With all the changes passed in the 2017 tax reform, it was easy to overlook qualified opportunity funds. But investing in a “qualified opportunity fund” (QOF) provides powerful tax benefits. And with new regulations recently issued by the IRS, the rules have begun to take shape. What are the biggest tax benefits? QOFs allow you to:
- defer paying tax on your capital gain until as late as the end of 2026;
- reduce your original capital gain tax liability by 15% if you hold your QOF investment at least 7 years (10% if you hold at least 5 years); and
- exclude any gain from your investment in the QOF if you hold the QOF for at least 10 years.
To qualify for the tax benefits, you must have capital gain. Within 180 days of realizing the capital gain, you must invest the proceeds in a QOF. Despite the tax advantages, QOFs are not for everyone. They are tailor-made for real estate investors with substantial capital gain. And they are well worth consideration by individuals with capital gain considering some kind of diversification.
But the QOF rules include key terms that define the scope of QOFs and dictate how they may be structured.
Defining Qualified Opportunity Fund
Fundamentally QOFs require investors to invest in either real estate, equity interests in businesses or business assets located in “Qualified Opportunity Zones” (QOZs). To stimulate investment in low-income communities, each state designates certain low-income census tracts as a QOZ. You can find QOZs in your area by using a map, such as this one that shows the whole country or this one for California.
QOFs are often better thought of as a real estate deal than an investment fund. If you’re not comfortable investing in a long-term real estate project in a low income community, QOFs may not be for you. But given the potential tax benefits, if you have or are expecting capital gain, QOFs are worth at least considering.
A QOF must invest at least 90% of its assets in QOZ property. The term “QOZ property” is another key term in the QOF rules.
Qualifying Investments for QOFs
QOZ property includes (i) real estate in a QOZ, (ii) tangible business property used in a QOZ, and (iii) an equity interest in an operating business in a QOZ. An equity interest includes both stock in a corporation and a partnership interest. It also includes a membership interest in a limited liability company. But whether it is a corporation, partnership or LLC, the company must be operating a business located in a QOZ.
While a QOF can’t invest in another QOF, a QOF can invest in equity of an operating business in a QOZ. For example, Sam invests $1 million in Opportunity Investments LLC. Opportunity Investments LLC then invests $900,000 in Qualified Business LLC. Qualified Business LLC then borrows funds from an external lender and develops a commercial building in a QOZ.
In many cases, investors can get greater flexibility by “tiering” a QOF to invest the QOF funds in another operating business. This can be better than investing directly in tangible business property. It’s worth repeating that, however it is structured, the QOF must invest 90% of its funds in QOZ property. But the entire amount invested in the QOF qualifies for the tax benefits.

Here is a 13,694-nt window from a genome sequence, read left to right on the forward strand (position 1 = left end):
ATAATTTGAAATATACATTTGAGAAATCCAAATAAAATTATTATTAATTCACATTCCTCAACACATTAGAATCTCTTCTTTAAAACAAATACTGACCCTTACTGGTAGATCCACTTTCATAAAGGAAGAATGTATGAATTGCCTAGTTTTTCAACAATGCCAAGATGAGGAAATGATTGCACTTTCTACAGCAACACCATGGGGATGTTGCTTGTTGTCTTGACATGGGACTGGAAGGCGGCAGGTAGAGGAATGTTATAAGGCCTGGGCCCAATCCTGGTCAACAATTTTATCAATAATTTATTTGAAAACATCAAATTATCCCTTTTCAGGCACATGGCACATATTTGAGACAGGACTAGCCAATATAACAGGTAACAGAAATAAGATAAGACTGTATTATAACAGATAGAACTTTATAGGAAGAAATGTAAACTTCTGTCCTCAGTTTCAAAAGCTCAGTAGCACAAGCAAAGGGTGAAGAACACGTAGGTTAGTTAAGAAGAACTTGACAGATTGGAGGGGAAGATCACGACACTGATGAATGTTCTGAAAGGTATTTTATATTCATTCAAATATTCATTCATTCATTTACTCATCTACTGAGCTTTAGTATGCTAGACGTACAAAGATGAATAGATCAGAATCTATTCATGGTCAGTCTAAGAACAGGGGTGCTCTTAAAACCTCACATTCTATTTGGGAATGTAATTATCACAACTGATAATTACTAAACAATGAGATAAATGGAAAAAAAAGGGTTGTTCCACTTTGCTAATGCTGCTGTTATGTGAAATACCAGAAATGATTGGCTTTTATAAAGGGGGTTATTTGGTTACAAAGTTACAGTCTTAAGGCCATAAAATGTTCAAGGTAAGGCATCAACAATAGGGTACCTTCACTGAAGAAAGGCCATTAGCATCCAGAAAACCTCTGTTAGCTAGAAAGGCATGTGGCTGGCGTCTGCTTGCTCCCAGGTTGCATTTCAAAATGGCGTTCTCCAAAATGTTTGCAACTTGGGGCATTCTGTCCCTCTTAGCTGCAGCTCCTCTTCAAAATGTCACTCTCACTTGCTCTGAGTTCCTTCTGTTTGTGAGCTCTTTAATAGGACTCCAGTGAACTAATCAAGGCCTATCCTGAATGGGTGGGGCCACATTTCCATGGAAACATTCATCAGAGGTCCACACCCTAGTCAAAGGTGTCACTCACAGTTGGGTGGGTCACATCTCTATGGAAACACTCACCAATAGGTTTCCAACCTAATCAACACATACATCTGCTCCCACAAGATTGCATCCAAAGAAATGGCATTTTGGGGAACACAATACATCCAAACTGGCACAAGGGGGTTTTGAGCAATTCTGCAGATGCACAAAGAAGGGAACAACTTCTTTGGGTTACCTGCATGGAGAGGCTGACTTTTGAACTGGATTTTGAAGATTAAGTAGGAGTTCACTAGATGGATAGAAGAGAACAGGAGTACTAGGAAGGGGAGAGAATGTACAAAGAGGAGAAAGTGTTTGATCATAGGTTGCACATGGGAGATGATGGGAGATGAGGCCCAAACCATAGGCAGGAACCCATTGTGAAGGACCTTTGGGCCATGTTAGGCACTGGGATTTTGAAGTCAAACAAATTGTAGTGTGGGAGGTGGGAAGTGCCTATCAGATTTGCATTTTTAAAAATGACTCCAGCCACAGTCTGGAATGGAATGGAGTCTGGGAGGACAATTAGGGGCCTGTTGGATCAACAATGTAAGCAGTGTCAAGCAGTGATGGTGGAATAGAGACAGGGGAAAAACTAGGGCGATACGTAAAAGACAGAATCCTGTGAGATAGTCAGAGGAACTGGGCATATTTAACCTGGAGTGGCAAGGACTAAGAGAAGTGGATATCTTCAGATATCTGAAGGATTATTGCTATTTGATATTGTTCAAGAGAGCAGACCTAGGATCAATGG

To qualify as QOZ property, it must either be new or substantially improved. The new Treasury rules define how much must be invested in QOZ property to qualify as substantially improved. Although questions remain about the meaning of many terms, the new IRS rules provide important guidance on what you must do to qualify.
In conclusion, as long as they comply with the rules, QOFs can be structured in different ways. You can invest directly in real estate or tangible business property or indirectly by investing in another entity. In either case, the new IRS rules provide guidance on the percentage of assets that need to be invested in qualify property. It’s also important that you invest in a new business or building or plan to make major improvements to an existing business or building.
QOF Investments Compared to Taxable Investments
The tax benefits potentially super-charge the after-tax return from a QOF. For example, assume that Mary has $100,000 in capital gain that she invests in a QOF. She earns a 5% yield on her investment, generating about $148,000 after 8 years. In year eight, she pays $20,230 in capital gain tax (85% of the original tax of $23,800). That leaves her investment with a value of about $128,000. That amount grows to about $140,600 at the end of 10 years. The entire amount of $140,600 is tax-free.
In a taxable investment, the investor would begin with $76,200 ($100,000 less capital gain tax of $23,800). Assume the investor invests in a long-term investment and holds for a total of 10 years without triggering any taxable income. In that case, to generate an after-tax return of $140,600, the investor would need to earn a yield of about 7.75%. So an investment in a QOF yielding 5% over 10 years can match a taxable investment yielding 7.75%.
Potential Tax Benefits of QOFs
|Rate of Return||5.00%||7.75%|
|Capital Gain in Year 1||$100,000.00||$100,000.00|
|Tax Paid in Year 8||($20,230.00)||$0.00|
|Value in Year 10||$140,585.89||$160,695.92|
|Tax Paid on Gain in Year 10||$0.00||$20,110.03|
If you have taxable capital gain and are considering investing the proceeds in real estate, you owe it to yourself to consider QOFs. The detailed requirements for QOFs require planning to make sure you can fully realize the tax benefits.